Invisible Man Ralph Ellison, 1952
Invisibility "touches anyone who lives in a big metropolis." (New Yorker, 5/2/94) “Black and Blue” Louis Armstrong & His Orchestra
Invisible Man by Ralph Ellison (1914-1994) • published in 1952 • 1953 – won the National Book Award • 1965 – named the most distinguished American novel since WWII • Setting: begins in 1948, flashes back 20 years to begin the story in 1928 • “The invisible man is just that…neither black or white…he is a human being in search of his place in history past, present, and future. He is in search of his own humanity.”
***KEY IDEA*** • In analyzing the novel, note that IM moves from PURPOSE to PASSION to PERCEPTION throughout the entire novel • Modern/Postmodern themes
Possible Purposes: • 1. to depict man’s search for identity or “visibility” • 2. to explore Blindness (illusions, appearances, masks) vs. Truth (reality, sight) • 3. to present the stages a man passes through to enlightenment • 4. to explore the significance of the past on the present • 5. to examine how to retain one’s individuality within the community • 6. to chronicle the Black experience in America.
Notes on Ellison’s Style and Themes • 1. Style: echoes that of other African-American writers, particularly those involved in the Harlem Renaissance. • 2. Focus: the alienation of the African-American (and, by extension, the individual) in an ostensibly free society. • 3.Central question of the novel: “How can one person make a difference when all of the avenues to power are occupied by the duplicitous?” • 4. PICARESQUE NOVEL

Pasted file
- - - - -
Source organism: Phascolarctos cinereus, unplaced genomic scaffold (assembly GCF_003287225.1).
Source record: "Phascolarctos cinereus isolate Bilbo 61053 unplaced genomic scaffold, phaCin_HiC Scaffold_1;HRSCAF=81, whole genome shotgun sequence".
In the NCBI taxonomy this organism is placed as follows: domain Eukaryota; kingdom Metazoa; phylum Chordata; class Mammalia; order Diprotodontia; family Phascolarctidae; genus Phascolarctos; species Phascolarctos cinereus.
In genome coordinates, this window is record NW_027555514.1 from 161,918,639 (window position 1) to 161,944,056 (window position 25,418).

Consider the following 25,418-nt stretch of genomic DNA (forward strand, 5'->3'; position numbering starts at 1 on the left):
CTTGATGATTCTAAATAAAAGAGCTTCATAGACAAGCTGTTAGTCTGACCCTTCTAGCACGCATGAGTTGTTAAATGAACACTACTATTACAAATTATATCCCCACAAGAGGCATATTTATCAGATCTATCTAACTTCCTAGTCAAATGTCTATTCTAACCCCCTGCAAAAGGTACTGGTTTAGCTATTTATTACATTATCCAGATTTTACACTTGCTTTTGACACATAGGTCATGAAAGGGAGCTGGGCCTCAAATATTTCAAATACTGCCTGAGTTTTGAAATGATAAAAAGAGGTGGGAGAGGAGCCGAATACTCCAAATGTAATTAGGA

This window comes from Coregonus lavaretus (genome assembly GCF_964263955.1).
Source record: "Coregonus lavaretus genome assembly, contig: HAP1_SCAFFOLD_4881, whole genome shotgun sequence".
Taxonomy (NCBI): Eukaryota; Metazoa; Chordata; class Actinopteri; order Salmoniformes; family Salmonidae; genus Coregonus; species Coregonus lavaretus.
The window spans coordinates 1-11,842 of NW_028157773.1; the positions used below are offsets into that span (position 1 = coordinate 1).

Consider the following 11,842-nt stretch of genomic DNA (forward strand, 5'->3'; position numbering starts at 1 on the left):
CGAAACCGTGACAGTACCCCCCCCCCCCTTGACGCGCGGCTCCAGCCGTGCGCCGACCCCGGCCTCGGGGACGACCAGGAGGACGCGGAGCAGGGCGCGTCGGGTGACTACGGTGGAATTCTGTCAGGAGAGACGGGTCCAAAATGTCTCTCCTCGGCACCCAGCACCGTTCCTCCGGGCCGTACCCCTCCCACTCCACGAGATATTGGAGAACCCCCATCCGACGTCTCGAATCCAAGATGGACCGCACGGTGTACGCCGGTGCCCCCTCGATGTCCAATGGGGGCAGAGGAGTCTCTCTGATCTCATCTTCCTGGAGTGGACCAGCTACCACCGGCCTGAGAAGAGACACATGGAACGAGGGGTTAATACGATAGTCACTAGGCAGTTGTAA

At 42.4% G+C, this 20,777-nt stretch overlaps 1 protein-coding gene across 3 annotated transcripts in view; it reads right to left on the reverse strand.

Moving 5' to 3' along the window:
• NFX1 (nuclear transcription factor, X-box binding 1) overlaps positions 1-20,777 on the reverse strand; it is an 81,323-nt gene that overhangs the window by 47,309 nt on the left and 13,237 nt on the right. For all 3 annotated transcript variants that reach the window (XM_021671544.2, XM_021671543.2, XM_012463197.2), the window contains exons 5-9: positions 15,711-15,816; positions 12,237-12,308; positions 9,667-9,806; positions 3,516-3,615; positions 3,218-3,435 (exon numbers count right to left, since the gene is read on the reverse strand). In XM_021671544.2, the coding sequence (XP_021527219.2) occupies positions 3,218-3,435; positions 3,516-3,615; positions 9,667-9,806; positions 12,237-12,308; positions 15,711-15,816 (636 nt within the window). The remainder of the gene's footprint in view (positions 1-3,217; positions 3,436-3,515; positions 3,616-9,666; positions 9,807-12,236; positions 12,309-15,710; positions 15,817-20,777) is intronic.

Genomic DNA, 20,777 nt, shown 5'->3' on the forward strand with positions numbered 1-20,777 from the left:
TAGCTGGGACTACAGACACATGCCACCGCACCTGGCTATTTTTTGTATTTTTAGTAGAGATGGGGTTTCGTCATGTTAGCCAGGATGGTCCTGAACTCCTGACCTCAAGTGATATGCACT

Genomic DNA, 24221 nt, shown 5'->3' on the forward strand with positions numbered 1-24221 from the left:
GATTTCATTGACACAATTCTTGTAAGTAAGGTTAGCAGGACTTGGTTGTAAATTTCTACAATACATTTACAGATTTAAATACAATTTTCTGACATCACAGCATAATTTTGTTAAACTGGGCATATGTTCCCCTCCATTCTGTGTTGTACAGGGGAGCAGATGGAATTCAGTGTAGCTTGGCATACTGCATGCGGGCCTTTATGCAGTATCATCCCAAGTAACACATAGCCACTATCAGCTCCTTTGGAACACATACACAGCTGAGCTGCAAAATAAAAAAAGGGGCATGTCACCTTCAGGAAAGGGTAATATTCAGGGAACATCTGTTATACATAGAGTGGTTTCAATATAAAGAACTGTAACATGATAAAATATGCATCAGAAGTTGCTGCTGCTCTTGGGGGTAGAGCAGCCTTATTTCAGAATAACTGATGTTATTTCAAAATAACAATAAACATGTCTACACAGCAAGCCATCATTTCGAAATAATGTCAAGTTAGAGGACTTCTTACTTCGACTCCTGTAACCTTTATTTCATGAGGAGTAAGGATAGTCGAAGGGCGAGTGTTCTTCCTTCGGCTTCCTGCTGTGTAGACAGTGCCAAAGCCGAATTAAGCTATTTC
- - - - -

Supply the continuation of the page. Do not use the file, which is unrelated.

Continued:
Notes on Ellison’s Style and Themes (cont’d.) • Contemporary problems in racial relations are reflected in the following ways: • a. The taboo of white-black romantic relationships • b. Black power figures were often seen by other blacks as conspirators with whites. • c. The problem of stereotypical dolls and images of blacks • d. The benefits (and drawbacks) of the Communist party in America • e. The conflict between the assimilationists and the separatists within the black community
In his acceptance speech for the National Book Award of 1952, Ellison asserted that Invisible Man'schief significance is its “experimental attitude, and its attempt to return to the mood of personal moral responsibility for democracy which typified the best of our nineteenth-century fiction” (SA 102).
Allusions Galore • Ellison draws from: • the Bible • classical works in the European tradition (Dante, Eliot) • major works in the American canon (Emerson, Hemingway, Huck Finn) • African American literature and folklore (Uncle Remus, “Little Black Sambo” • African American historical figures (Booker T. Washington, W.E.B. DuBois, etc.) • native American mythology • children's games and rhymes • his own experience
Invisible Man concerns the quest of an unnamed young black man for personal identity and racial community as he travels from South to North, from innocence to experience, from self-deception to knowledge, from a spurious visibility to an existential invisibility. These journeys take place in the immediate context of the late Depression, but, as they unfold, their implications extend backward in time to the Reconstruction, slavery, and the founding of the Republic, and outward from the protagonist's self to the social situation of black America and to the very nature of the democratic experiment.